Cannon beautifully plays out a community in turmoil with wonderful character studies and a gradual exposure of the shades of gray in life and in people. The storytelling moves between the summer of 1976 and back about ten years earlier to a disaster that occurred in the community. Little by little the reader comes to know the characters and finds that all is not always as it seems. We see that much of life is made up of preconceived judgements or arbitrary likes or dislikes--whether you prefer sheep or goats.

The writing was subtle and at times spare which captured the mysteries of this multilayered story. Wilcox's narration was excellent. She brought such a wide range of people to life that I was amazed by her skill.

Be aware that while we see much of the action in this book through the eyes of two young girls this really isn't a book for or about what the children see or understand. Cannon delves deeply into what makes some people fit in or belong to a group and what excludes others. It's about connection and the things that divide us.

I read several very positive reviews for this book in the US newspapers and on two UK book sites. I'm really glad that I ignored the teen genre here on audible and went with the reviews. While parts of the story are disturbing it really made me think and transported me back to London in the 1970's.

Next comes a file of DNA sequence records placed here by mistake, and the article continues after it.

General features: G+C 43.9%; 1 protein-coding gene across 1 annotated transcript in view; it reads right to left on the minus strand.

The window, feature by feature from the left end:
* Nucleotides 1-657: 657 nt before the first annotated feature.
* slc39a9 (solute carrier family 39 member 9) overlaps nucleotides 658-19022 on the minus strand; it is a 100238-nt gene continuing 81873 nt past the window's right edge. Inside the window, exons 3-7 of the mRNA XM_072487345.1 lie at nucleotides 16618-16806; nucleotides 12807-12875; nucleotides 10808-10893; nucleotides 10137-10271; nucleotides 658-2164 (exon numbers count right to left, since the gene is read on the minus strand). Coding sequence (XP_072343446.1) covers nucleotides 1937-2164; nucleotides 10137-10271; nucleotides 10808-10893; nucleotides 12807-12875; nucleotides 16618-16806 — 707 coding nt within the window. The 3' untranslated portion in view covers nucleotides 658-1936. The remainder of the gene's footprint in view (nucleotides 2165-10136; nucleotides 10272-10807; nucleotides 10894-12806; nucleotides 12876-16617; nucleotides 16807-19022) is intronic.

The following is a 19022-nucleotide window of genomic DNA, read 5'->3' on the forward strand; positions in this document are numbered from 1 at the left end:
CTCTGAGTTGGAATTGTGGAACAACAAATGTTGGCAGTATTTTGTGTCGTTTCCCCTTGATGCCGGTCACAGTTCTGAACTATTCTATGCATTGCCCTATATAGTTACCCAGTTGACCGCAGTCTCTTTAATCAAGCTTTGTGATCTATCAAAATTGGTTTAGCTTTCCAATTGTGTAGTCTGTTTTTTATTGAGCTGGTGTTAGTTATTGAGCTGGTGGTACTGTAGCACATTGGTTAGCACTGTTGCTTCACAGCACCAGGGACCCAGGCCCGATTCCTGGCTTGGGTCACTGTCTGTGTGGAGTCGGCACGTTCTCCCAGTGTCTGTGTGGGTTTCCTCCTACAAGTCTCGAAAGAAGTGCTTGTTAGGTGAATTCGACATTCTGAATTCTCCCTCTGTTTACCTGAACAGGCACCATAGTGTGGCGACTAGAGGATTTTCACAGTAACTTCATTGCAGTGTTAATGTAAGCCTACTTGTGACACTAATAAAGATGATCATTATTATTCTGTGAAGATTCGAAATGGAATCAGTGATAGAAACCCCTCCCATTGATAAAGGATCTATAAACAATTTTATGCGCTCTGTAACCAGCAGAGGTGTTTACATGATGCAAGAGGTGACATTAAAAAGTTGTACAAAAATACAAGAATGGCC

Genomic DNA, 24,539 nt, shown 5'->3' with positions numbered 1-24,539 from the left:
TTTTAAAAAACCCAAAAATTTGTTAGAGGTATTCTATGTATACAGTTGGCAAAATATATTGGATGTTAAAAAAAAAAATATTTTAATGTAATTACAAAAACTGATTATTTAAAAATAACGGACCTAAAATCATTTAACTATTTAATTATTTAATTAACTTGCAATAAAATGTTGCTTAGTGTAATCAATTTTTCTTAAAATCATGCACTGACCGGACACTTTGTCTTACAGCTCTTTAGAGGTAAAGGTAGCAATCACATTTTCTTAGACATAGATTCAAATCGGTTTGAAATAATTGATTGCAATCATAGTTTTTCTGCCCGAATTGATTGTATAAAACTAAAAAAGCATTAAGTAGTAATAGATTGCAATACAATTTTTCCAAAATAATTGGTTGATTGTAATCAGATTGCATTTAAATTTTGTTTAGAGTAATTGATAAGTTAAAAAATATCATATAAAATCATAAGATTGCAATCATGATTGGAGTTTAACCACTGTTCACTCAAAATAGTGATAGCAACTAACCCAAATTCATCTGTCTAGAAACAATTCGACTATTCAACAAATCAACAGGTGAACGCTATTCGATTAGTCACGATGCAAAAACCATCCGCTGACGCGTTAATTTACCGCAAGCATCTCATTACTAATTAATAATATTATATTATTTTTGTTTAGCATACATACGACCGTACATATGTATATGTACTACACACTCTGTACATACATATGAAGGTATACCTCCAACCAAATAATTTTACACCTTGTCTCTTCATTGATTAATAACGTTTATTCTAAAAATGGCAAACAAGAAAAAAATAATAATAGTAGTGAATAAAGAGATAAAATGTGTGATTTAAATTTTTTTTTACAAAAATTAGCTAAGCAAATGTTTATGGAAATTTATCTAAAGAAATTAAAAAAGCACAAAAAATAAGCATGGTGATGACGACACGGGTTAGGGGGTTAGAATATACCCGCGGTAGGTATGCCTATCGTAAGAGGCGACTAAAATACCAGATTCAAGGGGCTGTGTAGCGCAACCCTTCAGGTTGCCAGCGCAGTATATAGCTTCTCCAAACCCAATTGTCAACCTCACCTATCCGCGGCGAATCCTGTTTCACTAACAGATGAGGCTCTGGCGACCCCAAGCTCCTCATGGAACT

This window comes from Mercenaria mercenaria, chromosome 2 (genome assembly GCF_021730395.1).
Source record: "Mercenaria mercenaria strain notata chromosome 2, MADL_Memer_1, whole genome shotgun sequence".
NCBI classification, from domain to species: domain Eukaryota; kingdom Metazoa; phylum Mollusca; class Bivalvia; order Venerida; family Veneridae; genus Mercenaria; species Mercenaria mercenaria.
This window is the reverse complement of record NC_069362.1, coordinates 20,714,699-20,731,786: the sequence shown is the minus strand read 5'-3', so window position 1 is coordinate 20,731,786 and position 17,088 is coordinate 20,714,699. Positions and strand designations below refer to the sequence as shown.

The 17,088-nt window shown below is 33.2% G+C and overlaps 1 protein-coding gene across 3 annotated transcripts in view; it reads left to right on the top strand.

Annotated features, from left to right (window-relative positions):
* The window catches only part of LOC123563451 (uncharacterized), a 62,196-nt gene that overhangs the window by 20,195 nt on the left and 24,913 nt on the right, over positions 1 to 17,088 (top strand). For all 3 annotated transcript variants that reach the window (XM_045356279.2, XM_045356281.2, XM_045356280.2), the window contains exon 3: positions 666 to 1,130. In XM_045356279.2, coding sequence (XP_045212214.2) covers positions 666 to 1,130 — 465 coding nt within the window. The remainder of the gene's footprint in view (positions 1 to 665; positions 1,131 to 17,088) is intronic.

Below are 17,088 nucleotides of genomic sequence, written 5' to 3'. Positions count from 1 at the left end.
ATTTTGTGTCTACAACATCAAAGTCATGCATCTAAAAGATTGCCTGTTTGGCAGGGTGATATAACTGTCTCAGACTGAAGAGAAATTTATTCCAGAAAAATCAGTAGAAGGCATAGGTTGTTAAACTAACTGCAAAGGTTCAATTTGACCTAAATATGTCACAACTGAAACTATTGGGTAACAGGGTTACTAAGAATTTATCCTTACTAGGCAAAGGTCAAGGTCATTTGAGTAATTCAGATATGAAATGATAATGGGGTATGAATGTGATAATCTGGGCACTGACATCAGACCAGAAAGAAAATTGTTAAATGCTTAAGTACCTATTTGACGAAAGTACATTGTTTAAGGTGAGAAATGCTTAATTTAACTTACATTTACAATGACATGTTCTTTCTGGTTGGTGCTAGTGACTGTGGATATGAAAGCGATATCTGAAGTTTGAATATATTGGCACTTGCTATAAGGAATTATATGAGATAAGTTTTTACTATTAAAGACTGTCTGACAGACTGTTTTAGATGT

I just spent, or really wasted almost 14 hours listening to the tedious and repetitive thriller The Woman in The Window. Whether Cannon intended it or not she has captured a thriller in the every day life of a community. If you really think about it, this story was terrifying.

33 of 38 people found this review helpful

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    5 out of 5 stars
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Brilliant

The writing is lovely. It carries you along and fills you up, and I was sad when it was over, because I wanted it to keep going. I wasn't ready to say goodbye to the story or the characters.

3 of 4 people found this review helpful

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    4 out of 5 stars
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    4 out of 5 stars

Wonderfully Portrayed

The characters are wonderfully portrayed, intrinsically flawed beings. They navigate the difficult reality of concealing their flaws while living a close knit and authentically judgmental community. It was a great read, all around.

3 of 4 people found this review helpful

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    3 out of 5 stars
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    2 out of 5 stars

Tedious, trite, and ultimately confusing

I kept falling asleep during the first few chapters and had a hard time keeping the cast of characters straight. The writer can turn a lovely phrase, but there are so many writerly tricks that they all feel a bit contrived after awhile. This is one of those books with a moral message that the author is so desperate for you to get that she repeatedly batters you over the head with it. The effect is about as subtle as a jackhammer.